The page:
Beach House’s Balancing ActFebruary 24th, 2011
Beach House – Webster Hall – February 23, 2011
Beach House took the Webster Hall stage last night to massive cheers. Victoria Legrand thanked the crowd and mentioned how much it felt like the venue had changed from just a year earlier: “We’re all getting older. But enough talk … let’s get to the emotion.” The stage was as grandiose as the atmospheric sounds that came from the trio. Behind the band, three pyramids, lit from within, silhouetted guitarist Alex Scally, who, head down, bounced off his stool, driving the melodies. Legrand, wearing an oversize shoulder-padded pastel suit jacket, towered front and center behind a simple set of keyboards. Wrapped up in the moment, she’d periodically swing her hair while pounding the keys. Rounding out the group, drummer Daniel Franz, adding to the solid foundation with tambourine, shaker, kick and snare, has recently joined Beach House on tour.
It’s a balancing act of restraint for a show filled almost entirely with emotional ballads that are slowed down to the breaking point. It’s a testament to Beach House’s songwriting and simplicity that they hold the audience completely absorbed for the hour plus. There’s nothing extraneous or excessive to distract from the moody fog that never lifts. The huge sound doesn’t seem possible from these three tiny figures, and the spellbinding haze is only broken by waves of applause.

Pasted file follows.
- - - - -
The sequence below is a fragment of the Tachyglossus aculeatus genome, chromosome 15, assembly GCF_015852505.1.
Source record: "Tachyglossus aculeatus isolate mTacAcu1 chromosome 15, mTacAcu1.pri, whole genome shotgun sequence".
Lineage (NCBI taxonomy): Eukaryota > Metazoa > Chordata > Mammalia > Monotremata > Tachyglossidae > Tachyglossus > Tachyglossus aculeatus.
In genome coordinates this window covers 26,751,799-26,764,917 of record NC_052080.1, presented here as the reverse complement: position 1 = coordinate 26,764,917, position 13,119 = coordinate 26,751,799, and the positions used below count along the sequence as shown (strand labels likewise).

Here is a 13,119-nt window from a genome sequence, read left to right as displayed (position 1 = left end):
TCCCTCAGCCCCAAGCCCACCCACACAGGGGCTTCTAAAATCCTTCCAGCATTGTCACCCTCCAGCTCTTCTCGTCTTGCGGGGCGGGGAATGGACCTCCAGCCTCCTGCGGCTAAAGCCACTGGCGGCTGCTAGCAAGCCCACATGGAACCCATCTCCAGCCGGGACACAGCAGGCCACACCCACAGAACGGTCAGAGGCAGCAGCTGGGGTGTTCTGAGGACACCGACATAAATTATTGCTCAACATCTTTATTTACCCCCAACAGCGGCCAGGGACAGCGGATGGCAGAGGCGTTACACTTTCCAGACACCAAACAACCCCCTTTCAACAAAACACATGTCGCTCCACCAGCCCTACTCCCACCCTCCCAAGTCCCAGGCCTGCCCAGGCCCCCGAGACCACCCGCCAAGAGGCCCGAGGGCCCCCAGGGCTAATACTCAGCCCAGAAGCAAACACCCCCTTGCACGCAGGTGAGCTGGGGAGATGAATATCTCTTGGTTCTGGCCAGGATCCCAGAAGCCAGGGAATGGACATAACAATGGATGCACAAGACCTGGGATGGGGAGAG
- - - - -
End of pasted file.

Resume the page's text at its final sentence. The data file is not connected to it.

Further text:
Hardly speaking between tracks, mostly off their latest, Teen Dream, the trio didn’t want to break the trance. Across their three albums Beach House has consistently worked in the dreamy, shoegaze tradition of swirled, layered, minimal instrumentation, with just enough rhythm to showcase the incredible talent of Legrand’s vocals. She tests her dynamics’ limits from ghostly quiet whispers to shattering cymbal-crashing crescendos in an almost Stevie Nicks-style raspy, lower-register sultry vocal. But ultimately that’s an unfair comparison because she truly sounds like no one else. —Jason Dean
(Beach House’s show on Friday at Webster Hall is sold out.)
Photos by Charles Steinberg